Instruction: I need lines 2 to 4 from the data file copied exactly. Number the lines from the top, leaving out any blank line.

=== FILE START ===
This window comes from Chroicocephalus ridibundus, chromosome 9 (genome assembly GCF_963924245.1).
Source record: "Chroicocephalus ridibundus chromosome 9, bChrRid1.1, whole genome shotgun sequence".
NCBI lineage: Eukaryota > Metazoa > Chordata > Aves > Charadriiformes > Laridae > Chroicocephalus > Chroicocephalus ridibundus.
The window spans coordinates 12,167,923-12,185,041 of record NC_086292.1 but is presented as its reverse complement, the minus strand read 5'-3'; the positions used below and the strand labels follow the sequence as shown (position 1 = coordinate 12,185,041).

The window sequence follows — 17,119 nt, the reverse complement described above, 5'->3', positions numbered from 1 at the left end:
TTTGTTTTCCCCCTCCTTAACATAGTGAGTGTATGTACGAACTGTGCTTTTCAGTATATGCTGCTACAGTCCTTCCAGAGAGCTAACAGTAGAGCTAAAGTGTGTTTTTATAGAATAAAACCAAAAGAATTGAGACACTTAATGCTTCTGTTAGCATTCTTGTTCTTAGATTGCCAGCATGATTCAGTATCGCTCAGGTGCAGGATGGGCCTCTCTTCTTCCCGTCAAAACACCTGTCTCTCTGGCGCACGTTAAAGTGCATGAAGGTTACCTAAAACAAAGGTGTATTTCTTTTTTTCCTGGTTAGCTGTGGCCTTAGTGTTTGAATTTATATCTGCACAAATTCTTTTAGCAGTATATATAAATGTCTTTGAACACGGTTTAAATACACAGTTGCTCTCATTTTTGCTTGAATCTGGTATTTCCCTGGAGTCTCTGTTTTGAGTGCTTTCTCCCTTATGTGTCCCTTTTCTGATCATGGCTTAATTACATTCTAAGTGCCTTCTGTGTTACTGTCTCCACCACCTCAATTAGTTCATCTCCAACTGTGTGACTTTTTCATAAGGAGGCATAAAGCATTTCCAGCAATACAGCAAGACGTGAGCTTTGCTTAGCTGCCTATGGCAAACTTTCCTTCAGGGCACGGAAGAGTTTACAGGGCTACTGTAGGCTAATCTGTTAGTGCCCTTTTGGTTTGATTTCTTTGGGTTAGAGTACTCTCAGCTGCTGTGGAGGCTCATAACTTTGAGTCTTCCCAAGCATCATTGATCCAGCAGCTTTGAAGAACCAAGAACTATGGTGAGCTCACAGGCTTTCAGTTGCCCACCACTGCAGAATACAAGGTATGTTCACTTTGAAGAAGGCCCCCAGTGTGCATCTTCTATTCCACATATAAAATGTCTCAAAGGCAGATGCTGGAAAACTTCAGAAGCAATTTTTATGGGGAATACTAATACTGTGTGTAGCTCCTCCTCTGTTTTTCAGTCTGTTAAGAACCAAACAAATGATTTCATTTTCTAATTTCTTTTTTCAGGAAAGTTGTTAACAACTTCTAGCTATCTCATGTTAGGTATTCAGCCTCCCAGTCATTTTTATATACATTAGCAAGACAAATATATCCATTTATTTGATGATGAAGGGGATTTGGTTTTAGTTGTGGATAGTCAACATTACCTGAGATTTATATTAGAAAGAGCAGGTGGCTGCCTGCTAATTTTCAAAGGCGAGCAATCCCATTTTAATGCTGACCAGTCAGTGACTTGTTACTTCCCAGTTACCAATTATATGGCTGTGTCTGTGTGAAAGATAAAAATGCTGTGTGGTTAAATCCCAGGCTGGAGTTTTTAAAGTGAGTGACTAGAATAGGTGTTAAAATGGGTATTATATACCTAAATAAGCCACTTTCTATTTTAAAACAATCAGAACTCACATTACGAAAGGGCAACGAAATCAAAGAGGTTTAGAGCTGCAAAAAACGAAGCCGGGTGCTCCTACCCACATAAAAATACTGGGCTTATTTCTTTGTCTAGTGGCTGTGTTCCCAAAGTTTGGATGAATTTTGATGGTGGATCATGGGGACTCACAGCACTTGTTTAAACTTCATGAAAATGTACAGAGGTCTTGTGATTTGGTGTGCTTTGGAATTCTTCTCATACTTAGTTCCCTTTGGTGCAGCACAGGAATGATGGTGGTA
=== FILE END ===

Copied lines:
Source record: "Chroicocephalus ridibundus chromosome 9, bChrRid1.1, whole genome shotgun sequence".
NCBI lineage: Eukaryota > Metazoa > Chordata > Aves > Charadriiformes > Laridae > Chroicocephalus > Chroicocephalus ridibundus.
The window spans coordinates 12,167,923-12,185,041 of record NC_086292.1 but is presented as its reverse complement, the minus strand read 5'-3'; the positions used below and the strand labels follow the sequence as shown (position 1 = coordinate 12,185,041).